Billboard’s voice on Facebook is so stale that when they do try to add some personality, it seems like they’re doing it because they have to, not because they want to. But, their Twitter account seems like it is run by a completely different person because their voice is fun and at least tries to include the audience a little by asking questions. Their Twitter profile is updated several more times a day than their Facebook page, which show’s me where their social media focus is. If one were to really analyze it, there seems to be a new person tweeting than there was even a few days ago, because the voice has gotten more lively in the last handful of tweets. Overall on both accounts, it’s very clear that their purpose on social media is to promote themselves. Every single post on Facebook or update on Twitter has a link to an article on their website.

If they want to increase their influence on social media, they need to start including their audience in conversations and don’t put 100 percent of the focus on self-promotion. I know what I said last week about self-promotion, but there’s a certain point where it gets too much, and Billboard has surpassed that point. I want to enjoy following them on social media, but unless they change their habits, I won’t be able to enjoy them.

LinkedIn’s User Agreement

In this week’s reading reaction we looked at the Terms and Conditions of Facebook, Twitter and Instagram, which were also briefly covered in lecture. For this week’s assignment I decided to tackle the Terms of Service for another social media channel that could be very valuable to me in the future, LinkedIn. LinkedIn is quickly growing to be my second favorite channel, behind Facebook, so I decided to analyze what you can and cannot do on the channel.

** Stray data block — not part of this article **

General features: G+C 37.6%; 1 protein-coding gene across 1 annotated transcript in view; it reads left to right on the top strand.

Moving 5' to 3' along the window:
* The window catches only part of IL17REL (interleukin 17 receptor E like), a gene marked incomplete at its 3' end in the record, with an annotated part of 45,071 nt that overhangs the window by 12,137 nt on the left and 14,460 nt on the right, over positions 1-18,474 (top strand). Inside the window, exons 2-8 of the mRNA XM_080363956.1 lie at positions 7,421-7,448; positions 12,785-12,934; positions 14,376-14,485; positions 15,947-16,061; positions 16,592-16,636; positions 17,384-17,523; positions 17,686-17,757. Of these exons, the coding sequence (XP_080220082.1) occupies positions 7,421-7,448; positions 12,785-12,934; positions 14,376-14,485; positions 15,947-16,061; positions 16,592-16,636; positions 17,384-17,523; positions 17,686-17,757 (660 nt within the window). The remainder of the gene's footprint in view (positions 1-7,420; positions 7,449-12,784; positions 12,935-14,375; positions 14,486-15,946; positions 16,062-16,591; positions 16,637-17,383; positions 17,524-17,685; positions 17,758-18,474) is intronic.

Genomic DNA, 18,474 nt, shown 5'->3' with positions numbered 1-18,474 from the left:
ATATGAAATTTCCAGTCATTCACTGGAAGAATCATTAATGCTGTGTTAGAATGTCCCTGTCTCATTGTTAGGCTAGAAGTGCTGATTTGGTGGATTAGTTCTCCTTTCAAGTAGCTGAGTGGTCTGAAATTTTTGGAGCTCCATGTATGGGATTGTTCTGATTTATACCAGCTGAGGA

Some aspects of LinkedIn’s User Agreement are confusing and contradictory. Firstly, I take LinkedIn very seriously as a digital resume and an opportunity for working professionals to showcase themselves to potential employers. If every member of LinkedIn is supposed to be a working professional, why is the minimum age in the United States only thirteen? At thirteen years old a person is barely legal to work, so I find it hard to believe that they should be allowed to have a LinkedIn profile. If the majority of thirteen year olds are not working, then they’re either not on LinkedIn or they are using a profile for something they shouldn’t be using it for. It is my feeling that LinkedIn should raise the minimum age of users to at least fifteen or sixteen, in order to prevent the creation of fake profiles or inappropriate content, which is also part of the User Agreement.

Like with Facebook, the user owns the content they publish, but LinkedIn has the right to use content published on the channel at their discretion without notifying the user. I don’t like that part of the agreement, but I understand that LinkedIn is a business. When a song I wrote was chosen to be recorded by an independent record label, the contract said I retained all rights to the song, but they had the discretion to change the arrangement or lyrics as they saw fit to increase the quality of the song. With that, I am also allowed to sell the song to another label if I choose, a label that could keep everything the way it was originally intended. I may not like every detail in the agreement, but I don’t think I can make an argument that there’s anything unethical about that detail.

As is the case with Twitter, LinkedIn does not monitor all content and it is up to the users to report anything illegal or unethical. However, it says that LinkedIn has the right to limit or prohibit contact between LinkedIn members or limit the amount of connections a person has. If a LinkedIn user is “solely responsible for your interactions with other Members,” then how is LinkedIn allowed to limit interactions? If an interaction has been reported and LinkedIn revokes your right to that interaction after the fact, that should be made more clear in the User Agreement.

As of right now, those are the ethical dilemmas of LinkedIn I object to. If they could reword some of the entries to make them more understandable, many of their ethical issues would be resolved. I’m looking forward to seeing how they revise this agreement in the future.